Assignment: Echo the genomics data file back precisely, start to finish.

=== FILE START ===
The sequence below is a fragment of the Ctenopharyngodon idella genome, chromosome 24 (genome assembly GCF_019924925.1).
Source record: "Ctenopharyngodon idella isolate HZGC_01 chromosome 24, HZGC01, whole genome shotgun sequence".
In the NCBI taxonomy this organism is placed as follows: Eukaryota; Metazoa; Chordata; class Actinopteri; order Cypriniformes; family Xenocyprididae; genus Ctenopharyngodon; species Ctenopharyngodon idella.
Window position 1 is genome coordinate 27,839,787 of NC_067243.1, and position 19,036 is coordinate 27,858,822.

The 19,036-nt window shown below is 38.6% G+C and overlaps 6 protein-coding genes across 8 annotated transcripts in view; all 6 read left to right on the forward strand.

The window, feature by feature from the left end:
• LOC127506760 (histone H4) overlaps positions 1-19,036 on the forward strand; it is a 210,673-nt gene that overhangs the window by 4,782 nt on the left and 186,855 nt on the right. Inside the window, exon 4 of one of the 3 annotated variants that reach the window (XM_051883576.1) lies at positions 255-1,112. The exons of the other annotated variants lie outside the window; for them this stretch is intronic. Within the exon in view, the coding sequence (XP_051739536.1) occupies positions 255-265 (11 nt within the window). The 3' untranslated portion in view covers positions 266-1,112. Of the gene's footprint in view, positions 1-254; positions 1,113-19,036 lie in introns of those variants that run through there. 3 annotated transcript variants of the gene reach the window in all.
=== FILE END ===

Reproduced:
The sequence below is a fragment of the Ctenopharyngodon idella genome, chromosome 24 (genome assembly GCF_019924925.1).
Source record: "Ctenopharyngodon idella isolate HZGC_01 chromosome 24, HZGC01, whole genome shotgun sequence".
In the NCBI taxonomy this organism is placed as follows: Eukaryota; Metazoa; Chordata; class Actinopteri; order Cypriniformes; family Xenocyprididae; genus Ctenopharyngodon; species Ctenopharyngodon idella.
Window position 1 is genome coordinate 27,839,787 of NC_067243.1, and position 19,036 is coordinate 27,858,822.

The 19,036-nt window shown below is 38.6% G+C and overlaps 6 protein-coding genes across 8 annotated transcripts in view; all 6 read left to right on the forward strand.

The window, feature by feature from the left end:
• LOC127506760 (histone H4) overlaps positions 1-19,036 on the forward strand; it is a 210,673-nt gene that overhangs the window by 4,782 nt on the left and 186,855 nt on the right. Inside the window, exon 4 of one of the 3 annotated variants that reach the window (XM_051883576.1) lies at positions 255-1,112. The exons of the other annotated variants lie outside the window; for them this stretch is intronic. Within the exon in view, the coding sequence (XP_051739536.1) occupies positions 255-265 (11 nt within the window). The 3' untranslated portion in view covers positions 266-1,112. Of the gene's footprint in view, positions 1-254; positions 1,113-19,036 lie in introns of those variants that run through there. 3 annotated transcript variants of the gene reach the window in all.